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                                              WORKING FROM HOME SCAMS

An offer to make easy money by starting your own business by working from your own home. The scheme organiser will make you pay an advance fee, avoid paying you for the work you’ve done, make you buy worthless products or make you sign up others to the scheme before you’re paid.

Any advert that tells you that you can sit back and let a business run itself is a good sign that fraudsters are at work. Be wary of paying money in advance, the majority of legitimate employers should not require you to pay anything to start working for them.
If you’ve got involved with a scheme you suspect is fraudulent, keep any relevant letters, emails or documents as evidence. Don’t get other people involved.

You’ve seen an advert online or via social media that says you can earn a specific or minimum amount of money by running your own business.
Then you are told to call a mobile number (beginning with 07) or respond to a web-based email such as @yahoo or @gmail. Genuine businesses usually advertise a landline number and/or their own email domain.
The reasons given to pay up front are various, such as to register, buy customer leads, set up a website, buy products to sell, or get an instruction manual.

A letter, advert or website asks if you’re interested in making easy money by working from home, or setting up your own online business. The scheme looks very flexible and easy to work with, offering you the opportunity to choose when you work and enabling you to fit your work around your existing life, but may involve paying a fee to get you started.
The work itself could involve filling envelopes, assembling products or selling goods or services through your own website. In some cases, fraudsters may tell you there are faults with what you’ve done to avoid paying you. In other cases, the products you’ve bought or made are worthless.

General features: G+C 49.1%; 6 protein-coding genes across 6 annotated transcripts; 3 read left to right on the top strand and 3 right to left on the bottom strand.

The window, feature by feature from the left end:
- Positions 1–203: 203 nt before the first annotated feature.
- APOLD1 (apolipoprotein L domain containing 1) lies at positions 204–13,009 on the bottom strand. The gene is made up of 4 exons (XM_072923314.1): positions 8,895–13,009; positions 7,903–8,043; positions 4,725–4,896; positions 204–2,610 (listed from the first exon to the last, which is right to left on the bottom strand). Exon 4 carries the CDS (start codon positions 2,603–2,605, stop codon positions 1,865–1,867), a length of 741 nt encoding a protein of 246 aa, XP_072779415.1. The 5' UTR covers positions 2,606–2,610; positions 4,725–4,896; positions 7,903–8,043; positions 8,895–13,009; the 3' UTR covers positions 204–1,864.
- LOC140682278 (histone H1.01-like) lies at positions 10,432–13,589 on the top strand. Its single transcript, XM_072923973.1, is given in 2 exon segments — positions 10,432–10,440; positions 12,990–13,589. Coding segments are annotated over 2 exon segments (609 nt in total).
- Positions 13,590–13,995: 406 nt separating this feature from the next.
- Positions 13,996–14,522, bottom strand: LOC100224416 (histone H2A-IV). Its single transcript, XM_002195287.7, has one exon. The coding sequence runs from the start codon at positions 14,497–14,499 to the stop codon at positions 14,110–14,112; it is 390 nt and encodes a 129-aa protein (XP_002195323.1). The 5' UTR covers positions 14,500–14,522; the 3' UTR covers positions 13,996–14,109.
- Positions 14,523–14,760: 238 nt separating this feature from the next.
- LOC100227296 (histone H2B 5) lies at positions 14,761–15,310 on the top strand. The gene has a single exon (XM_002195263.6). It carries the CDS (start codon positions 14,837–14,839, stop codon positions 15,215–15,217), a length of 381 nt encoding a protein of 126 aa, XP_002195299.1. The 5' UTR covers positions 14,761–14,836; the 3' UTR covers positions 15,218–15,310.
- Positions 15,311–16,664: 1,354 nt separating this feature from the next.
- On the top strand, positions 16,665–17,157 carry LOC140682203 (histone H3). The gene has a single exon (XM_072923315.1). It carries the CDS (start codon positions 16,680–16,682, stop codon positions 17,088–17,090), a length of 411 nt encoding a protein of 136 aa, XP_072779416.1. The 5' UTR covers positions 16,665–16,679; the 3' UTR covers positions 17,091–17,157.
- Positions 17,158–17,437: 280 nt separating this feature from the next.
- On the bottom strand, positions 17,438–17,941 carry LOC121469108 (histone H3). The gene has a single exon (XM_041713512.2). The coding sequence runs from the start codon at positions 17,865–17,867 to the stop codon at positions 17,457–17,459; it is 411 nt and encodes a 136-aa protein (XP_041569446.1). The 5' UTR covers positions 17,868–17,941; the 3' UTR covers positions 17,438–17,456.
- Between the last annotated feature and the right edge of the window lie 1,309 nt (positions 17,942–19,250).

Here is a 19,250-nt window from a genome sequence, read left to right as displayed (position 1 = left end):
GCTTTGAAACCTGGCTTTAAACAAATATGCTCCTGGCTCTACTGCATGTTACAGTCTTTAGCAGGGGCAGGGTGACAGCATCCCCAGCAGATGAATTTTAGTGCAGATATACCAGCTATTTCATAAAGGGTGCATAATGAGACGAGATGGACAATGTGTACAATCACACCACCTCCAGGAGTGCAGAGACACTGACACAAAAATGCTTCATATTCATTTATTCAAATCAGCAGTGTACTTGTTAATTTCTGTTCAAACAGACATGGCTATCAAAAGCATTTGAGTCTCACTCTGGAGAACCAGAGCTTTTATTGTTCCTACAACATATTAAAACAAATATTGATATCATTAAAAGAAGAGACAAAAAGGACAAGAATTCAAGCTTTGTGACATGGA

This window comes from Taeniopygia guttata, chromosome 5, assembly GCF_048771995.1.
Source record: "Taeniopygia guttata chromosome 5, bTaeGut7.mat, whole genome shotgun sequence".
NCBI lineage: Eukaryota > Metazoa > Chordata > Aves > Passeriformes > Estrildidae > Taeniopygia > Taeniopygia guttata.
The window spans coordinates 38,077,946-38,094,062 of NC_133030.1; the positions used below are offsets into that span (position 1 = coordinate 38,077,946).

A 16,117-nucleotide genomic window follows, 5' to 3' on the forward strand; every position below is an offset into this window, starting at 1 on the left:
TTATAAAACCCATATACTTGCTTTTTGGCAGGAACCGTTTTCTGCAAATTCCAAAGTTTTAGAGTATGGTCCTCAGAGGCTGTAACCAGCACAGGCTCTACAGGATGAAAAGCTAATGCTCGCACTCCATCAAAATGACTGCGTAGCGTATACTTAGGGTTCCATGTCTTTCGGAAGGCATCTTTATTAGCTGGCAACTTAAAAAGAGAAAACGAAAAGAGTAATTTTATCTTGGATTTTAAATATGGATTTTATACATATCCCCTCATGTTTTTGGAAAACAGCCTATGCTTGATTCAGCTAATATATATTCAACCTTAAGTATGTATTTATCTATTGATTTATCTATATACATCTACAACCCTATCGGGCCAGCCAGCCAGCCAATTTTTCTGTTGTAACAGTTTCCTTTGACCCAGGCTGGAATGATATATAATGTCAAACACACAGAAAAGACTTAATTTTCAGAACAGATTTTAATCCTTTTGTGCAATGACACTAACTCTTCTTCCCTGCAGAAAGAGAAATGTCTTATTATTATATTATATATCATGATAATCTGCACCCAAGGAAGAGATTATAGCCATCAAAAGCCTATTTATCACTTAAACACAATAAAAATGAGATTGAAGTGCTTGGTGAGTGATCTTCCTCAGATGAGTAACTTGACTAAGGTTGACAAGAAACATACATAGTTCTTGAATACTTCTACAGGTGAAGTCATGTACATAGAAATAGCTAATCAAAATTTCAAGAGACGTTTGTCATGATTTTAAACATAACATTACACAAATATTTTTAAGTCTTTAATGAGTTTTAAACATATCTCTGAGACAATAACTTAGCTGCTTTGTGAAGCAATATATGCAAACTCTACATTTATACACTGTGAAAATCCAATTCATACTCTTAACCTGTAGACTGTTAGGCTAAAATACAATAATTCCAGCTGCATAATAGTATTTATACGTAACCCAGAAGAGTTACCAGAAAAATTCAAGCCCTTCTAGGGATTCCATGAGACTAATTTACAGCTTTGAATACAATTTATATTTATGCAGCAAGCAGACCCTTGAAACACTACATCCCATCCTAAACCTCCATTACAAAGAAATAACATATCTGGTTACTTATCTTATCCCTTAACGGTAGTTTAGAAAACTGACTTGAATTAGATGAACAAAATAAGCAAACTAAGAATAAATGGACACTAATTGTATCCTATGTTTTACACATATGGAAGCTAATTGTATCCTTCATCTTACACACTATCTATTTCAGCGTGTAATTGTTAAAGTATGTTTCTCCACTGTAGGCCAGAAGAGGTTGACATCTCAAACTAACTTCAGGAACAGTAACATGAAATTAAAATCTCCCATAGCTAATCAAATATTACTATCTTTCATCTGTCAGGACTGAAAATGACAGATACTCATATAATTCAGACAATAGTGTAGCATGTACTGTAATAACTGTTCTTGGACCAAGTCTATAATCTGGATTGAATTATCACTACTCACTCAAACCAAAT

Many of these business opportunities only allow you to earn money if you introduce more people to it. These are known as Pyramid Schemes.
Fraudsters may eventually sell your details on to others, so be alert to offers elsewhere.

Please feel free to share this information with any family, friends, neighbours you think it may be able to assist.

Take Five to Stop Fraud

STOP: Taking a moment to stop and think before parting with your money or information could keep you safe. 
CHALLENGE: Could it be fake? It’s OK to reject, refuse or ignore any requests. Only criminals will try to rush or panic you. 
PROTECT: Contact your bank immediately if you think you’ve fallen for a scam and report it to Action Fraud

•    Avoid disclosing security details
•    Emails, Phone Calls and Texts may not be authentic
•    Always make direct contact with any organisation by using a genuine phone number 
•    Stop and Challenge any unexpected requests
•    Protect others by reporting Fraud and Scams
If you’ve fallen for a scam, 
report it to Action Fraud on 0300 123 2040 or via actionfraud.police.uk

Scam Text messages can be forwarded to 7726 to help phone providers take early action and block numbers that generate spam on their networks.

Forward Fake Emails received to report@phishing.gov.uk

If you think your bank account or personal banking details have been used fraudulently, then use the short phone number - 159 - to contact the Fraud Prevention Department of most major UK banks



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Message Sent By
Michael Barbour
(Police, PSV, Economic Crime Unit – Fraud Protect’ )

Neighbourhood Alert Cyber Essentials